The federal election campaign has begun. Parties are unveiling their slogans and campaign ads. Candidates are perfecting their door-to-door pitch. Party policy platforms are being finalized and are ready to go to the printers (well, they would be if parties still produced printed copies of their platforms!)
So, for those of us who care about the development of new public policy, it must be time to just sit back and watch the platforms roll out for Canadians to pass judgment? I mean, when it comes to policy, everything must be cast in stone by now, right?
Not on your life.
Contrary to Kim Campbell’s assertion in 1993 that “an election is no time to discuss serious issues,” elections are the perfect time to put forward new policy ideas and even get commitments from party leaders or local candidates that can turn into concrete reality in the years following the vote.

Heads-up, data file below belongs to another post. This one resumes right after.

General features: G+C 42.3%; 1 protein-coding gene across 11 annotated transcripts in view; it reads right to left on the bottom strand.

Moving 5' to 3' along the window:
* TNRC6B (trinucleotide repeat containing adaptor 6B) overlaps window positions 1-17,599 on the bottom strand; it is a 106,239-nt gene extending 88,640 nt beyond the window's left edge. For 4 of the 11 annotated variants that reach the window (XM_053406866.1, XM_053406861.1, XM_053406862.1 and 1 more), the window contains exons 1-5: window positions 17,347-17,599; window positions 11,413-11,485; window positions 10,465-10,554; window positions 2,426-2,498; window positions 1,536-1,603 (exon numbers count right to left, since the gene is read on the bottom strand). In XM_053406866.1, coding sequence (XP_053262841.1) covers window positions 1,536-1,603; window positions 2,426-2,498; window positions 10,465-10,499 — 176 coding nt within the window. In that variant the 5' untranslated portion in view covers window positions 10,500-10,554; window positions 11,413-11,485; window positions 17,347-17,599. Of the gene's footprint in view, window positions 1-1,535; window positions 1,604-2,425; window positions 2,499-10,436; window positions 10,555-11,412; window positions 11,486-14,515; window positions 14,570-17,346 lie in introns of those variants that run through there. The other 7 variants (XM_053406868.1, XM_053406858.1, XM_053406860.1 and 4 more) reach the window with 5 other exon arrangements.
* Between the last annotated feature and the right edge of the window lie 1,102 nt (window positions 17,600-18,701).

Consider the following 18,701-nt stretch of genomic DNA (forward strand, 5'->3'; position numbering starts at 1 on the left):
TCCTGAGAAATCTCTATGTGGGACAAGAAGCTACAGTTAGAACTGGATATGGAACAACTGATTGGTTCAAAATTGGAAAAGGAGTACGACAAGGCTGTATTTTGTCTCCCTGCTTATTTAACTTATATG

It is true that by this stage, all of the major parties will have developed their broad, key policy planks and the announcements that they plan to use to frame their campaigns. However, that doesn’t mean there isn’t also room for ideas and commitments that no party is championing as the main items in their platforms.
Political leaders spend a lot of time thinking about emerging policy issues or challenges facing society. Sometimes all it takes is the right prompting for them to speak their minds and open up whole new avenues of public policy.